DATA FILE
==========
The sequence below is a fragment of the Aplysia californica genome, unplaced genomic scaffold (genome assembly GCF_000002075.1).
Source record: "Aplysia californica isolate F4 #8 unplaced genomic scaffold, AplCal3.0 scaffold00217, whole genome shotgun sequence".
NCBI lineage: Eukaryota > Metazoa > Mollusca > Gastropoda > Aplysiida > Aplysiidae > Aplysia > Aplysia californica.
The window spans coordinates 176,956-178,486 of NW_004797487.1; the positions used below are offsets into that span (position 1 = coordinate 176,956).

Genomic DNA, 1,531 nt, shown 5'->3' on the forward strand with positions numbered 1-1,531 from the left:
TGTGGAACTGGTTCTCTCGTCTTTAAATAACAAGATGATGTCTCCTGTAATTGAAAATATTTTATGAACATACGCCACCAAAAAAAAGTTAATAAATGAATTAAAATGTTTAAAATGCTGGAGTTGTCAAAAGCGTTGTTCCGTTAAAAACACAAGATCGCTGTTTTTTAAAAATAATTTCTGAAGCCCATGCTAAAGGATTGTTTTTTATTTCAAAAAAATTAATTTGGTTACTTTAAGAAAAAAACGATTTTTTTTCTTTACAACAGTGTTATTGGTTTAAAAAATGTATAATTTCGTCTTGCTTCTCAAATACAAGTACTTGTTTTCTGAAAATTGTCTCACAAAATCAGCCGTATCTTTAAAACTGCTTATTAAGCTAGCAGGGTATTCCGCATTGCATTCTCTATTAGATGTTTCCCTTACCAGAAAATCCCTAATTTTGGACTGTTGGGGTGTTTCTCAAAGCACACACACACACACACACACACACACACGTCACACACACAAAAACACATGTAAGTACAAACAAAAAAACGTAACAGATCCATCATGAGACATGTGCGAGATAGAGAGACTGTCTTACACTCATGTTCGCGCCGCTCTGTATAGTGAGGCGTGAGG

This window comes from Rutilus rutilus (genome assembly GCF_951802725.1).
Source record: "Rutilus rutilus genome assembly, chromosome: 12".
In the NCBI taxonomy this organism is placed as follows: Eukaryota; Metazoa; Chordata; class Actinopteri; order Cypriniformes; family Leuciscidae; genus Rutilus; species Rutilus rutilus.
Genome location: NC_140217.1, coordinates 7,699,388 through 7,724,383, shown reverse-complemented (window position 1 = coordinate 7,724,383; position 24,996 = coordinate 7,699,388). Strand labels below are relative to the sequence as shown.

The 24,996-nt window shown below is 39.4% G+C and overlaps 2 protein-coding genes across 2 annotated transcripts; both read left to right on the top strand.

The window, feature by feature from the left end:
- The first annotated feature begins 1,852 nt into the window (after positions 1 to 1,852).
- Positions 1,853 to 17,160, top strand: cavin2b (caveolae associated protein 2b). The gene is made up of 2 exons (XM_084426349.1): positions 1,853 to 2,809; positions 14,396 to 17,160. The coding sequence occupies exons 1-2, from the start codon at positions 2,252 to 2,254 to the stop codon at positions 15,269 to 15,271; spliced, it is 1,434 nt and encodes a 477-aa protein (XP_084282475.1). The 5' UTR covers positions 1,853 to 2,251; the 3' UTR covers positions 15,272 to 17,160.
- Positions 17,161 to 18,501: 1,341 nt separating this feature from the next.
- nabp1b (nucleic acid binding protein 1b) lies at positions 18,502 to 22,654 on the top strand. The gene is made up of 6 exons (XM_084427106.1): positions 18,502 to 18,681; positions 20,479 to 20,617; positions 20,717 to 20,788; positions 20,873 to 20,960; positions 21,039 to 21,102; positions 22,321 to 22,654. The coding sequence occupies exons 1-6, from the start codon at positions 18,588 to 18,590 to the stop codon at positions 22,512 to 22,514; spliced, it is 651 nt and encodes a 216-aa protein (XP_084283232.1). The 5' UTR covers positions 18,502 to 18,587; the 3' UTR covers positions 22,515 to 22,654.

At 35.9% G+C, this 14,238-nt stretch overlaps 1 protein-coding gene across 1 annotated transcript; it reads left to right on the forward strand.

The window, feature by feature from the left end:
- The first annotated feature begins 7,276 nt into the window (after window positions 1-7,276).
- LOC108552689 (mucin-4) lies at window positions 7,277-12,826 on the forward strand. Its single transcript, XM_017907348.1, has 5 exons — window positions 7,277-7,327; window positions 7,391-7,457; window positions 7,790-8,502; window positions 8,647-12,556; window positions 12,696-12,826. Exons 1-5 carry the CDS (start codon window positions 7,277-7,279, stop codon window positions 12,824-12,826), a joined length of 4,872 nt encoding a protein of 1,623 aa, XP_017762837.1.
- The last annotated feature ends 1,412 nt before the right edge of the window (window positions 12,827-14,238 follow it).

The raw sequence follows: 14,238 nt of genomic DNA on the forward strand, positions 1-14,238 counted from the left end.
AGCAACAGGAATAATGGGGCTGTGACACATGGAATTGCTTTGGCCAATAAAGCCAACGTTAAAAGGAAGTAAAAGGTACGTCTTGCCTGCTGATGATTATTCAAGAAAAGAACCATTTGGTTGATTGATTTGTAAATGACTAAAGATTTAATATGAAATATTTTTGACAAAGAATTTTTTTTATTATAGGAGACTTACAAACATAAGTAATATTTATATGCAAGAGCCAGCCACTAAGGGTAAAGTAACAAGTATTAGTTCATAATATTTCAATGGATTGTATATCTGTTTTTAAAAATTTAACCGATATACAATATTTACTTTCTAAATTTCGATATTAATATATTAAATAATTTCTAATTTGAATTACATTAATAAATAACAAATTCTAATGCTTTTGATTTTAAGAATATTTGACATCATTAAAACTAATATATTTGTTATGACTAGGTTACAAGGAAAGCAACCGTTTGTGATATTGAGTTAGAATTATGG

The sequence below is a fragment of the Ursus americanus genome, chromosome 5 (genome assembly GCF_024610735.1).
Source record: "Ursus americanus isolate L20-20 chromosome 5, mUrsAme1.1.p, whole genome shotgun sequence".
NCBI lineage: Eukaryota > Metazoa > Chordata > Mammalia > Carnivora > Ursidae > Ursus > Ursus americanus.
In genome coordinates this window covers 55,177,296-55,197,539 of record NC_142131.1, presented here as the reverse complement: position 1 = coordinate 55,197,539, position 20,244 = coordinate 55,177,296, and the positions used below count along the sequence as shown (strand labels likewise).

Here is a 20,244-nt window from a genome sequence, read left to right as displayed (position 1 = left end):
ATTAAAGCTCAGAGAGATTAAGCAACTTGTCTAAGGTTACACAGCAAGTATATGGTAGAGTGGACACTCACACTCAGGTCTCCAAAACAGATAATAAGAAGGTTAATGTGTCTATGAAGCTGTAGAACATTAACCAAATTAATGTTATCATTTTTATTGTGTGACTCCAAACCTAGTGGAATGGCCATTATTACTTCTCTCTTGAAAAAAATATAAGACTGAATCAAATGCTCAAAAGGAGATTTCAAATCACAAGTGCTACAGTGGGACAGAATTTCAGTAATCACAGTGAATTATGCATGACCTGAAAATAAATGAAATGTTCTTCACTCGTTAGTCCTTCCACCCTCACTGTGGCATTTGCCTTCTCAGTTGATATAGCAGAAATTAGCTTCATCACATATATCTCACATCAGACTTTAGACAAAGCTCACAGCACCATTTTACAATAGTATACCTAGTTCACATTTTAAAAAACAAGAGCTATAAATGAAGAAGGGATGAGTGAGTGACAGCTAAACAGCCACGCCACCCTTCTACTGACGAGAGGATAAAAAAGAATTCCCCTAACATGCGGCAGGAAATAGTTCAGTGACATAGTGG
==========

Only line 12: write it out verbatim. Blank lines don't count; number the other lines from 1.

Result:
The window, feature by feature from the left end: